In an earlier post, CustomMade was introduced as a platform for the generation C, the generation of co-creation, to connect the artisans with customers looking for products made just for them.
As a DIY enthusiast, but not really an active contributor to the maker community, I decided to take a closer look at how the customization process works. I wanted to see how easily I could get started with creating my own product and how involved would I be with the creation of the product. Equipped with the theories covered in the course I closely examined the site through a sample purchase. The website only ships to the US currently, so I did not follow through the entire process, but focused on how a new customer could experience the site. I recently bought a phone that does not have a wide selection of cases made for it. So I set out to see if I could get one made that would fit a couple of cards from my wallet.
When arriving on the website I was given a clear overview of the two main options I have. I had the option to Shop the products on the homepage by either scrolling down or going directly to a category from the top menu bar. The page displays featured categories, followed by selected products labelled as existing designs. As a first time user these categories were quite generic; with his and hers categories in the form of pendants and cufflinks, as well as household goods such as desks and lighting. Over time I did not notice any change to these categories and it did not appear that they would be using any product recommendation agents to deliver these categories. It was much like any other regular online store selling these products, only that the pricing was only given as a starting point (eg. $130+ for a set of initial cufflinks).
The existing design products could be seen as starting points to the customization as outlined by Hildebrand et al. (2014), but the products displayed on a page do not reveal easily which of them are truly customizable. As it is often unclear how customizable a product is, it lengthens the search time rather than reducing it. Some of the products offer no customization or personalization options. Others offer only personalization using for instance engraving and some are simply products for sale with size options expected from any traditional online store.
There is a striking difference between this homepage and the one of Etsy, another handmade goods marketplace. Etsy relies on social media and collaborative filtering to bring recommendations to the forefront. They also highlight not only the creators of the products, but the people who have added the products into their Pinterest-like boards. On CustomMade it is unclear if the existing designs they promote are actual designs purchased and designed together with customers or simply handmade products. I found the product descriptions with details on how the design choices were made with specific customers and for what uses to be the most valuable insight into the customization process.
In the only phone related category, the iPhone case category, I couldn’t find a suitable case for my phone. Surprise, surprise as it’s not an iPhone. I went for the second option on the homepage, the start from scratch option where I can start a project by posting a job for a product. Creating a project involves filling in a form based on the product category selected. For the most popular categories, the user is displayed an attribute-based form, but with visual aids to assist with the selection and short descriptions. There is also the possibility to add photos or sketches to assist with visualizing the intended design. When I selected to create an iPhone case, I had to choose the Other category as it was not provided as an option. I could specify the size of the product I wanted, the budget and the materials and provide additional description. Suggestions were provided next to the fields to assist with defining the product, but they were not helpful in any way. Many of the provided categories also showed the same options. Not very relevant, as it is unlikely I would purchase a wallet that seats 8 people or has metal legs.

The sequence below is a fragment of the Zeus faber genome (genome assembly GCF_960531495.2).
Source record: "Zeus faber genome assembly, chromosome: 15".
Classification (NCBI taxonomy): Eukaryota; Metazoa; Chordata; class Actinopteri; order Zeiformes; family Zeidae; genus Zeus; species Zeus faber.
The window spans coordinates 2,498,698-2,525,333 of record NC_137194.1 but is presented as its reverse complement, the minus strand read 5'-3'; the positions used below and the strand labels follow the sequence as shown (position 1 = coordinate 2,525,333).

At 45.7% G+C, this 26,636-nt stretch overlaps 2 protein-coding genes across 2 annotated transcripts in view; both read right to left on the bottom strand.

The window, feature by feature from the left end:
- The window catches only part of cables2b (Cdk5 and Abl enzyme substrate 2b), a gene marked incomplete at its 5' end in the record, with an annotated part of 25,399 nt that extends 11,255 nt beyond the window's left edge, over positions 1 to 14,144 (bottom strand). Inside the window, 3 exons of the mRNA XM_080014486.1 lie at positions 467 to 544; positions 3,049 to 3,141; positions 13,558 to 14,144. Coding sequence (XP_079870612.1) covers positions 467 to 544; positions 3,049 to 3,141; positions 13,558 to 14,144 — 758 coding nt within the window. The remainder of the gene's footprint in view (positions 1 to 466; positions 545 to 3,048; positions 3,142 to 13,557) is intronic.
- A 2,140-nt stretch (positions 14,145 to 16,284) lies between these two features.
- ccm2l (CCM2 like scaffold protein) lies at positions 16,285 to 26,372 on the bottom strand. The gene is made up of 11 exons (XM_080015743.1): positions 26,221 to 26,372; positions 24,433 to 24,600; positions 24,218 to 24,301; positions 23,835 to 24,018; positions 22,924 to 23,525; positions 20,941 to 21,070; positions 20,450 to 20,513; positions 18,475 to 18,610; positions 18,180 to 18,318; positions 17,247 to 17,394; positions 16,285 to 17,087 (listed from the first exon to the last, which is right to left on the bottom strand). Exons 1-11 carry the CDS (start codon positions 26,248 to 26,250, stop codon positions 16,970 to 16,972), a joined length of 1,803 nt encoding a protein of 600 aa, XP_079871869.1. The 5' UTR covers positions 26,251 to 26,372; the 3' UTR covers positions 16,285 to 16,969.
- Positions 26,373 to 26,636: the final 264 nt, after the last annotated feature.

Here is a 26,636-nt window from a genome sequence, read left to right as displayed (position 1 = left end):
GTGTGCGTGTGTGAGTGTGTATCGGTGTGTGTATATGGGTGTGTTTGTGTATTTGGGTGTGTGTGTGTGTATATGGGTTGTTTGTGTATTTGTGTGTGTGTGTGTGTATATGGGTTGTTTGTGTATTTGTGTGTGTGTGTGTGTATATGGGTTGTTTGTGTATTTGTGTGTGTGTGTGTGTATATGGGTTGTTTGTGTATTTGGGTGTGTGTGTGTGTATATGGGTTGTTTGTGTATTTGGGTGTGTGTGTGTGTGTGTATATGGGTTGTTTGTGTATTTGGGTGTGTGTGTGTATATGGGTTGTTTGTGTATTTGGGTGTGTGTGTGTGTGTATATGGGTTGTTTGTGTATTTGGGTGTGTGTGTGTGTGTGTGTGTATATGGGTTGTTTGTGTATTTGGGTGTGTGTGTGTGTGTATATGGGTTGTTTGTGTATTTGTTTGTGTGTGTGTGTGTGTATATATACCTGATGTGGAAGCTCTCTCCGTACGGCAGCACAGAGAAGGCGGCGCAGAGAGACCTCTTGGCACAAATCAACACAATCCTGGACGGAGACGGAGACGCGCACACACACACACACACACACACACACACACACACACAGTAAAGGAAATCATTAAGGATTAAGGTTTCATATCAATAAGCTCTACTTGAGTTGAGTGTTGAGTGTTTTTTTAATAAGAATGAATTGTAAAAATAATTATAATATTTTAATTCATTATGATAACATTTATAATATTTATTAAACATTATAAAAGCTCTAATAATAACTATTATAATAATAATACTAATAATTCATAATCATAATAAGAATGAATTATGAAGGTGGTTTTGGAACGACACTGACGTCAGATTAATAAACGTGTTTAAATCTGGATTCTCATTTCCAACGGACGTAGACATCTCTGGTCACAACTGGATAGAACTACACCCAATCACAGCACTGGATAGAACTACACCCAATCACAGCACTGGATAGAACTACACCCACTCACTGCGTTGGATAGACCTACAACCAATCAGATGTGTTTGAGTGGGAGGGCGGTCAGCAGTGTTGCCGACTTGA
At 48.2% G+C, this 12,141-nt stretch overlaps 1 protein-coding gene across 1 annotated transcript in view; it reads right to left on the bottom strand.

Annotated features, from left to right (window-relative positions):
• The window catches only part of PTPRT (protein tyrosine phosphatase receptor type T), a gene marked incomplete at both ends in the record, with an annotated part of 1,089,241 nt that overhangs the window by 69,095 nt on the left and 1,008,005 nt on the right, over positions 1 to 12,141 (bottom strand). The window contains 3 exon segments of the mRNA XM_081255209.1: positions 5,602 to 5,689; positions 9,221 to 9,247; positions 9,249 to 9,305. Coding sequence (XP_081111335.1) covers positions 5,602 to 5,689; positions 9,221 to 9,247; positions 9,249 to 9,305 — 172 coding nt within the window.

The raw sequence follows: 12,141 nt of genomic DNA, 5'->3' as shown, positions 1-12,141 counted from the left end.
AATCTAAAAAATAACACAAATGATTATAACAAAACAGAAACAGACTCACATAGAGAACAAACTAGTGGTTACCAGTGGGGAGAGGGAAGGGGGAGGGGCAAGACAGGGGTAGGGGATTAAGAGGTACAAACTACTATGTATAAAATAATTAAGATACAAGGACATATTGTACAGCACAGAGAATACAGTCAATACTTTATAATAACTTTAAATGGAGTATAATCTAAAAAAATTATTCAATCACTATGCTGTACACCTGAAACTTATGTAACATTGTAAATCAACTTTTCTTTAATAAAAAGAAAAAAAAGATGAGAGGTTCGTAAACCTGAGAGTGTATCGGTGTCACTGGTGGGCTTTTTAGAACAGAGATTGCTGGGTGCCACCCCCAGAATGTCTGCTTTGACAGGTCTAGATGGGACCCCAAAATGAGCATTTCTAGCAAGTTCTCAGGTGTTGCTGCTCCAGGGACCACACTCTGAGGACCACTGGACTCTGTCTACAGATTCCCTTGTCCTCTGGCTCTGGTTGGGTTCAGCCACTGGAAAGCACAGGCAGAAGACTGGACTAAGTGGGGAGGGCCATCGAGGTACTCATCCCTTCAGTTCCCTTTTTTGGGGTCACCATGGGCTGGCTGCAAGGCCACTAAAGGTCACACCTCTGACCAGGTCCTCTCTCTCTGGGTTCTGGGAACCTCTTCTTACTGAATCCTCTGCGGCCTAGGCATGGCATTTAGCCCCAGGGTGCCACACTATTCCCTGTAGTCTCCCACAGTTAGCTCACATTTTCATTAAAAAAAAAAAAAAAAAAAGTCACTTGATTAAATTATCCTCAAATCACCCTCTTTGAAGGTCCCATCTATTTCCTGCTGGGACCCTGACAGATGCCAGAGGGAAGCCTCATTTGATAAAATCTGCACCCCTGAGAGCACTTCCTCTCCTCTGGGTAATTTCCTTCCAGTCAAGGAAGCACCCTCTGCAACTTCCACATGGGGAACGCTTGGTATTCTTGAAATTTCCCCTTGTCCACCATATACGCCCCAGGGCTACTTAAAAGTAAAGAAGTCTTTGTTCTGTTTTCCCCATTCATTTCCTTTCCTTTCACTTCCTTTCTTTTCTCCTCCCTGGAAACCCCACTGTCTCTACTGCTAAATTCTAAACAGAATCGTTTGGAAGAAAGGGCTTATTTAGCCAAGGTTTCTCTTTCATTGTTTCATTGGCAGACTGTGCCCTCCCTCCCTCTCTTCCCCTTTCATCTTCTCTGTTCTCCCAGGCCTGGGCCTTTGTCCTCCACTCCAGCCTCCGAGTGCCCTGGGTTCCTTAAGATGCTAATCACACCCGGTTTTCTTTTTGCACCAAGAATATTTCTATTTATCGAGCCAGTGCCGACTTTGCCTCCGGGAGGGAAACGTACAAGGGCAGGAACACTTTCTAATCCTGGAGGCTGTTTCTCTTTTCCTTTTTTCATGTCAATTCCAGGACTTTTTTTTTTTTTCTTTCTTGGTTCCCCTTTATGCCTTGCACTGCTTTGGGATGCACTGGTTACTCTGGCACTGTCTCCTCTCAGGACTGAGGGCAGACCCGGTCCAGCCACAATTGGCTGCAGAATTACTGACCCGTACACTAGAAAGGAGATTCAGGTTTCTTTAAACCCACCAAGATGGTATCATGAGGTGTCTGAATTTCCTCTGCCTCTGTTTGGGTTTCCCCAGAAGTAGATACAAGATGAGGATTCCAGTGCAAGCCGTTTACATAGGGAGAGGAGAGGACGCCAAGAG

At this point I turned to the product buying guides prepared by the platform to see if I could find some further help. On all pages it is also possible to be in direct chat contact with the platform’s customer support. The buyer guides were helpful in approaching the different needs customers may have when purchasing a custom product, but lacked any of the great examples I read in the product descriptions. I thought it would be helpful to see snippets of or quick links to these use cases when trying to describe a job, as the attributes can confuse a novice user like me.
There were no guides for creating a phone case, so I decided to end my search for the day. Overall, CustomMade impressed me with the variety of products that could be customized through their platform, but at the same time was disappointing in the experience and support in creating the initial customization request. The starting solutions provided did not alleviate this complexity as the level of customization varied across the products. I would love to see a filtering option for the customization level to see the products I can contribute to the least amount and ones where I can take a more active part in customizing the product. I’ll definitely be back to the site if they ever launch in Europe. Do you know any sites that offer the same service in Europe at the same scale?
Christian Hildebrand, Gerald Häubl, and Andreas Herrmann (2014) Product Customization via Starting Solutions. Journal of Marketing Research: December 2014, Vol. 51, No. 6, pp. 707-725.